Event Review: Comic Con Antwerp


Comic Con Antwerp
What: pop-culture convention
Where: Waagnatie, Antwerp, Belgium
When: September 23 – 24

Comic Con Antwerp was probably the convention in Belgium that had the biggest shoes to fill. It’s not by the same team that used to organise the much missed Antwerp Convention, but it’s a good thing that there was a veteran organisation behind it, because people were looking at it as THE con to replace that other, much beloved convention.

So stick with us to find out whether or not this was Antwerp Convention 2.0 or not.

The answer is: yes and no.

Because there are some, frankly unavoidable similarities because it is a convention held in Antwerp.

Yes, this is a pop culture convention, and the organisation has much of the same attitute: setting up an event welcoming to all fandoms, not just the super popular thing of the moment. In an enveronment where visitors can feel safe and not be harassed by “professional photographers” (most convention goers know that particular type of creep). So yes, in that regard, it was the same. And that’s a GOOD thing.

Comic Con Antwerpen

But for the rest, Comic Con Antwerp is very much it’s own event. You can see clear similarities with their Comic Con Gent (I haven’t been to the Brussels edition yet so I can’t compare), but again, it isn’t a carbon copy clone.

Post-apocalyptic tribe

The choice to move it to Waagnatie and keep it out of Antwerp Expo is understandable. Not bringing it to the home of Antwerp Convention is understandable, but I’m not sure it was the right choice. Whereas Antwerp Expo is a very nice venue, with plenty of room and light. Waagnatie is a dark shipping storage unit. A giant one, but a dark dive nonetheless. Luckily the weather was on the organisation’s side, because that gave cosplayers and fashionistas the opportunity to get good shots outside. And the waterfront is a really good location to shoot pictures at, let’s be honest.

A word of warning to people that have never been to Waagnatie: parking space is limited, so you better either walk (if you’re not opposed to lenghty walks) or take the bus.

Frankly, I’m just going to come out and say it, I feel the organisation would do better to move the convention to Antwerp Expo next year. People will thank them for it. (I LOVED the convention itself, but I really disliked the venue).

But as mentioned, aside the choice of venue, this was an A+ con.

The set-up was really well done, making it easy to navigate and easy to find shops, fandom stands, set up a spot to meet up with your friends, etc.

Q&A with The Mountain

A shout-out to their Q&A interviewer is in order, I feel. All too often a Q&A is a rather dull affair (here in Belgium at least) where people are just sitting around yawning, waiting for the next event to start. But this guy made it so funny and interesting that you could literally stop and watch an entire Q&A even if it was with an actor you have no affinity with and still find it brilliant. Well done sir, well done.

cosplay competition contestants

Their cosplay competition/catwalk was the most fun I have ever witnessed out of all similar events I’ve seen in the past. It was great to see how welcoming they were to literally every skill level, from utter beginner with a costume of doubtful quality to someone of professional level. From interpretations to perfect replicas. Everyone was welcome to participate, and that’s something we need to see more at conventions.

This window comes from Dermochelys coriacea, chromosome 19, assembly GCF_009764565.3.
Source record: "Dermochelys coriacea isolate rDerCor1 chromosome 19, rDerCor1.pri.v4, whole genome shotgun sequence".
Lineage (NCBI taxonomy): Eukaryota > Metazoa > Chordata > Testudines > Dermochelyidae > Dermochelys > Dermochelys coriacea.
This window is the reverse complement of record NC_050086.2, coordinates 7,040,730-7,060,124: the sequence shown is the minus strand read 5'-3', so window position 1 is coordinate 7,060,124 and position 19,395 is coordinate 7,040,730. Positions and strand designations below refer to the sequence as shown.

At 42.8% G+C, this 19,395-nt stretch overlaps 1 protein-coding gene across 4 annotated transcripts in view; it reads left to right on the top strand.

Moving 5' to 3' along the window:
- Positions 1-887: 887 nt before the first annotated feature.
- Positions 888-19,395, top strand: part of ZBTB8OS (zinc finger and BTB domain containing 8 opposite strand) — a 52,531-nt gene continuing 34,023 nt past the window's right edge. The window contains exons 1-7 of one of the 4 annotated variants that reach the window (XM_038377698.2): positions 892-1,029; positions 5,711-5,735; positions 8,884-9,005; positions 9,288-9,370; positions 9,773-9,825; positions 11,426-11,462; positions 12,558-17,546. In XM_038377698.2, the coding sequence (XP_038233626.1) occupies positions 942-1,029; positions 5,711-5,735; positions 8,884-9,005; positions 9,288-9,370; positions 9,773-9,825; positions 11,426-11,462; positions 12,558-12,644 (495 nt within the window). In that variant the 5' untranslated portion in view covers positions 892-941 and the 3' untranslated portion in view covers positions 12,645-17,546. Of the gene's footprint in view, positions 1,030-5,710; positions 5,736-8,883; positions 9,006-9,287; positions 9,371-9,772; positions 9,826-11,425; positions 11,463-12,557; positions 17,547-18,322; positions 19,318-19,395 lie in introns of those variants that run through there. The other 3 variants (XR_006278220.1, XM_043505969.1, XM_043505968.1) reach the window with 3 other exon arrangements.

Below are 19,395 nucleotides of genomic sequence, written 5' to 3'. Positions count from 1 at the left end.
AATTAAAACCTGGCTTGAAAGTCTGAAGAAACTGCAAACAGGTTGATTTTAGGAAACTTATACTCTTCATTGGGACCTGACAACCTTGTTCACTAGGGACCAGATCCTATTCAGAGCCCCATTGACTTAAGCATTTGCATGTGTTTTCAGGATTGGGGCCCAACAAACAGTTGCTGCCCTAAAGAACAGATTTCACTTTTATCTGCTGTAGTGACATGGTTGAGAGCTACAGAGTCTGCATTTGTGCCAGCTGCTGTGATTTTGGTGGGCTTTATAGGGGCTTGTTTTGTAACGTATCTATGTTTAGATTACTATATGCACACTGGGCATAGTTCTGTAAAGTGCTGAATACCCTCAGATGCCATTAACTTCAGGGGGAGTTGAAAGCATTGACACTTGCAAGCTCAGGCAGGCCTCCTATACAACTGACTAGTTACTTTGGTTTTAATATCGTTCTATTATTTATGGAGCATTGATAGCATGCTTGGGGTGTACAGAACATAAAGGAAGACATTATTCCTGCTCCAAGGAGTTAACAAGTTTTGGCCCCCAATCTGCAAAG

The Doctor and the Dalek

Also: if you see the 11th Doctor wandering by, bantering with a Dalek. Stop by and talk to them. It is probably the best representation of 11 you will ever encounter and these guys (yes, there is a guy inside the Dalek!) are hilarious!

The Belgian Whovians U.N.I.T.E.D should bring them to every single event.

Post-apocalyptic tribe

They do their best to put interactive things on the program, such as retro gaming and a virtual reality try-out, which is always a bonus for people that are into that sort of thing. It’s always great when a convention is about more than just shopping.

Speaking of which though, of course there were a lot of shops but unlike cons not organised by this team, they weren’t focussed on the latest craze. Instead, you had a fair chance of finding rarer things and even do a good deal on vinyl or vintage toys and collectibles.

Oh, Marisha!

The drinks were rather on the pricy side, and dangerously nearing FACTS territory (which is not a good thing). If you hadn’t brought your own drinks, you were stuck paying €3 for water or a soft drink. I felt that food choices were more limited this time, because the convention lacked the proximity of supermarkets and other food alternatives off venue (or maybe I’m wrong, I don’t know the area of town that well). BUT they did have a vegan food truck, which I think is a great thing. Aside from that it was the usual offering of junk food, mostly.

My one real issue with this convention is that there was just not enough seating space. Having to sit outside to eat in the wind, on the ground or one of the brick wall like set-ups was just no fun at all. Inside there was also not a lot of available seating, which can be a real issue for people with health issues. I feel like this was an issue with the venue’s available space rather than the organisation though, so I hope it’s something that can be solved.

Comic Con Antwerpen

Basically, if they move to a better venue, iron out some glitches, smack some workshops and more interactive things on the program, this’ll be the best convention Belgium has to offer in no time.

In any case, this has really made me super excited for not only the next edition of Comic Con Antwerp, but also for that of Comic Con Brussels in February!

For more photos, click here.

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